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Iorek Face

Iorek Byrnison, king of the panserbjørne.

"When bears act like people, perhaps they can be tricked. When bears act like bears, perhaps they can't. No bear would normally drink spirits. Iorek Byrnison drank to forget the shame of exile, and it was only that which let the Trollesund people trick him."
Serafina Pekkala[src]

The panserbjørn (pl. panserbjørne), also known as the armoured bear, was a species of sapient polar bear. Panserbjørne were sentient and capable of speaking human languages. They were exceptionally difficult to deceive.

Physical traitsEdit

The panserbjørn was similar to the polar bear in appearance. However, the panserbjørn had opposable thumbs and was very dexterous, capable of skilled metalworking. Their paws were covered in horny skin an inch or more thick, each claw was as long as a child's hand, and as sharp as a knife.[1]

ArmourEdit

Panserbjørne fashioned their own armour from Sky-iron. As they matured, they forged the pieces one by one. By the time they were adults, they had a complete suit.[2] Panserbjørne considered their armour to be their soul.[3]

SocietyEdit

Panserbjørne were generally solitary creatures, but they had a loose society on the island of Svalbard. They were governed by a king who was usually determined by bloodline, but could be elected by combat.

Under the reign of Iofur Raknison, panserbjørn society became more human-like. He built a palace and had plans for a university on the island of Svalbard. Acting like a human made Iofur less able to perceive deception and so he was defeated by Iorek Byrnison who restored panserbjørn culture to its previous, more primitive state.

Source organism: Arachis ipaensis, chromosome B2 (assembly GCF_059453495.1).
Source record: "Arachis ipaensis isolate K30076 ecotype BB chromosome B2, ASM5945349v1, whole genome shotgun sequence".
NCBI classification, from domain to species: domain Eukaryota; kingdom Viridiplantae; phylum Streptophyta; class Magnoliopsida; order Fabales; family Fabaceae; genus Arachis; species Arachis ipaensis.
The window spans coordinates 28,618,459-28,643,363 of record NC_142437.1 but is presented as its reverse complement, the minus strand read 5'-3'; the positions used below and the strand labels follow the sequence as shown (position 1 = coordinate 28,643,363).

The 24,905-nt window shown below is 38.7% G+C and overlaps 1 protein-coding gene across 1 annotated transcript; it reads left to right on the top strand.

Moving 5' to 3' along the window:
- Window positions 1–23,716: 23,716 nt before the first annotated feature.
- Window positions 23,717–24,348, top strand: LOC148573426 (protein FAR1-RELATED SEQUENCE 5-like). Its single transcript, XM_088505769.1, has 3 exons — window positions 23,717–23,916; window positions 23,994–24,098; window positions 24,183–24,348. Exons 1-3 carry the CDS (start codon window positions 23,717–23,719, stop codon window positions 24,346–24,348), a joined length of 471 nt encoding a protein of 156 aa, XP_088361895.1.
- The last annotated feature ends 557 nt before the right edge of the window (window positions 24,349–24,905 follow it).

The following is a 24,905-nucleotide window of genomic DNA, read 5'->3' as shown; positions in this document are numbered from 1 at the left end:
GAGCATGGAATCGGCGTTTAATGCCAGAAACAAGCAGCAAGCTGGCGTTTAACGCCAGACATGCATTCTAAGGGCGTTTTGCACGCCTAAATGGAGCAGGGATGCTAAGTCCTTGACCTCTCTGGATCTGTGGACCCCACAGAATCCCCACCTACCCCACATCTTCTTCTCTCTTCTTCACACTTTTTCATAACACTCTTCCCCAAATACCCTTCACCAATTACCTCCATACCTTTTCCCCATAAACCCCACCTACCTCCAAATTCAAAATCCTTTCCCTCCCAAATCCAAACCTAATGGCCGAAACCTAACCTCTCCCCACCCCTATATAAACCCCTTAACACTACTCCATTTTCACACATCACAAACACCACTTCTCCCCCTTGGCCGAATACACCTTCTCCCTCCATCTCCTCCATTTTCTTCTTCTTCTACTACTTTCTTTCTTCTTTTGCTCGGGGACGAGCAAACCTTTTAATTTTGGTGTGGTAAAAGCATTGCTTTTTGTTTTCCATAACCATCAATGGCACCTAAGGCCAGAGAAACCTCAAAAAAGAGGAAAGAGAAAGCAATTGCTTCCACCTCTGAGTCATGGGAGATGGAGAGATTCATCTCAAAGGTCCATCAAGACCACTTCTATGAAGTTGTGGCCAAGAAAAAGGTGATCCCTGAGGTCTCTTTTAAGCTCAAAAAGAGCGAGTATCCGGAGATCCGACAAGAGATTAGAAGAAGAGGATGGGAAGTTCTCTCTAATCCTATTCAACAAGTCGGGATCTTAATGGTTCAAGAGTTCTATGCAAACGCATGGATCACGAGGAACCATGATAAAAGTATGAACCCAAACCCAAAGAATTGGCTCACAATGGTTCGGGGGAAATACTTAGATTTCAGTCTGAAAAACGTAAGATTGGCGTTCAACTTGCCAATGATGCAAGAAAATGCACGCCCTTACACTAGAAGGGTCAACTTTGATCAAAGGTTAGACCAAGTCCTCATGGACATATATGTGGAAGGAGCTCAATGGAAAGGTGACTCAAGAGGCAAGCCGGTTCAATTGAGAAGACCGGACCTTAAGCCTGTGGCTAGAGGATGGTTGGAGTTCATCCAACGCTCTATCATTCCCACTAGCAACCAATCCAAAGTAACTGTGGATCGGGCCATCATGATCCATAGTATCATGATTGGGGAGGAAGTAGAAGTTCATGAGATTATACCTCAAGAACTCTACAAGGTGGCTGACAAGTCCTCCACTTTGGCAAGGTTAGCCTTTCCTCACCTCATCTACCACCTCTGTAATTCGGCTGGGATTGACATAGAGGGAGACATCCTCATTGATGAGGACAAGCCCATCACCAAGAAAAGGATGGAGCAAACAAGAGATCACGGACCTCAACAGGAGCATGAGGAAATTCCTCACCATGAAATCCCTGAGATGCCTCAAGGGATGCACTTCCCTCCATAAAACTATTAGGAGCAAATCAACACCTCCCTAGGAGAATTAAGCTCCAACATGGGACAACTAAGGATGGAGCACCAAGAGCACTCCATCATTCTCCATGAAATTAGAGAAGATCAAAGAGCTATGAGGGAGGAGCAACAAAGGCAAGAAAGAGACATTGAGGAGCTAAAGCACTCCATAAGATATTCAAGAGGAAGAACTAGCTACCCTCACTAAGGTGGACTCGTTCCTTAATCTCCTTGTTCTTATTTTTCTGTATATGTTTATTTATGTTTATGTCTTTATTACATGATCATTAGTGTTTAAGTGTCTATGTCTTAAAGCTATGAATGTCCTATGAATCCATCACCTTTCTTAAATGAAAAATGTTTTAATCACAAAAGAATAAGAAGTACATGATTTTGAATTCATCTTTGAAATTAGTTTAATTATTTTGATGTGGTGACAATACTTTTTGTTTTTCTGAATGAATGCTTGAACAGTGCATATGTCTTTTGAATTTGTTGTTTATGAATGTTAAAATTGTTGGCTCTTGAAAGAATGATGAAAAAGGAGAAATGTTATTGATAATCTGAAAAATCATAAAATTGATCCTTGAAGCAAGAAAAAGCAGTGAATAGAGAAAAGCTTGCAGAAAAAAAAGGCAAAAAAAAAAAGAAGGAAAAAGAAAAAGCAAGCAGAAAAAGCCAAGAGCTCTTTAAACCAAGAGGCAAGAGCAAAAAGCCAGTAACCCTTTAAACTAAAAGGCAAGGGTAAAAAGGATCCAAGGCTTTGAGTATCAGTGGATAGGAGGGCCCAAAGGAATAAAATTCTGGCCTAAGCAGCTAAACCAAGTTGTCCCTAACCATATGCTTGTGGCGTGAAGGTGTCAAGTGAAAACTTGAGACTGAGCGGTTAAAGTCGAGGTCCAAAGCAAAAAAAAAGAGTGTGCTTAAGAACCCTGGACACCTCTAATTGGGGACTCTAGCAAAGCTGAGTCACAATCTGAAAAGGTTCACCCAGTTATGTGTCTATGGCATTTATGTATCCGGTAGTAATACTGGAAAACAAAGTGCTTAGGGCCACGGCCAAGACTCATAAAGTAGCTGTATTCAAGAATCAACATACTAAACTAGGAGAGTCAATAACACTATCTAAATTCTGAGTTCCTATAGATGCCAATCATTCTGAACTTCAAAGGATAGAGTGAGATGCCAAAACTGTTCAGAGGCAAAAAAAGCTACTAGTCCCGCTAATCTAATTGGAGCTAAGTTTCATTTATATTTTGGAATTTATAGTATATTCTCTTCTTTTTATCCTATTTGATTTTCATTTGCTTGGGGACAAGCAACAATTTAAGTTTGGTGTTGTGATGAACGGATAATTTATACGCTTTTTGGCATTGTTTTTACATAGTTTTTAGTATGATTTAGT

When the inter-dimensional rift created by Lord Asriel changed the climate of Svalbard, Iorek Byrnison led the panserbjørne to the Himalayas. They soon realised, however, that the ecosystem of the mountains was unable to support them.

Notable PanserbjørneEdit

Some important known Panserbjørne were:

EtymologyEdit

Panserbjørn is Norwegian and Danish for armoured bear. "Bjørn" is cognate with Old English "beorn", which also means bear.

Behind the scenesEdit

  • Early UK editions of the novels had Panserbørne instead of Panserbjørne. This was clearly a mistake as "panserbjørn" translated easily into Norwegian and Danish as "armoured bear" while "panzerbørne" is a grammatically incorrect way of saying "armoured children" in Danish.

AppearancesEdit

Notes and referencesEdit


Races and Species
HumansDæmonsWitchesPanserbjørneAngelsSpectresGallivespiansMulefaHarpies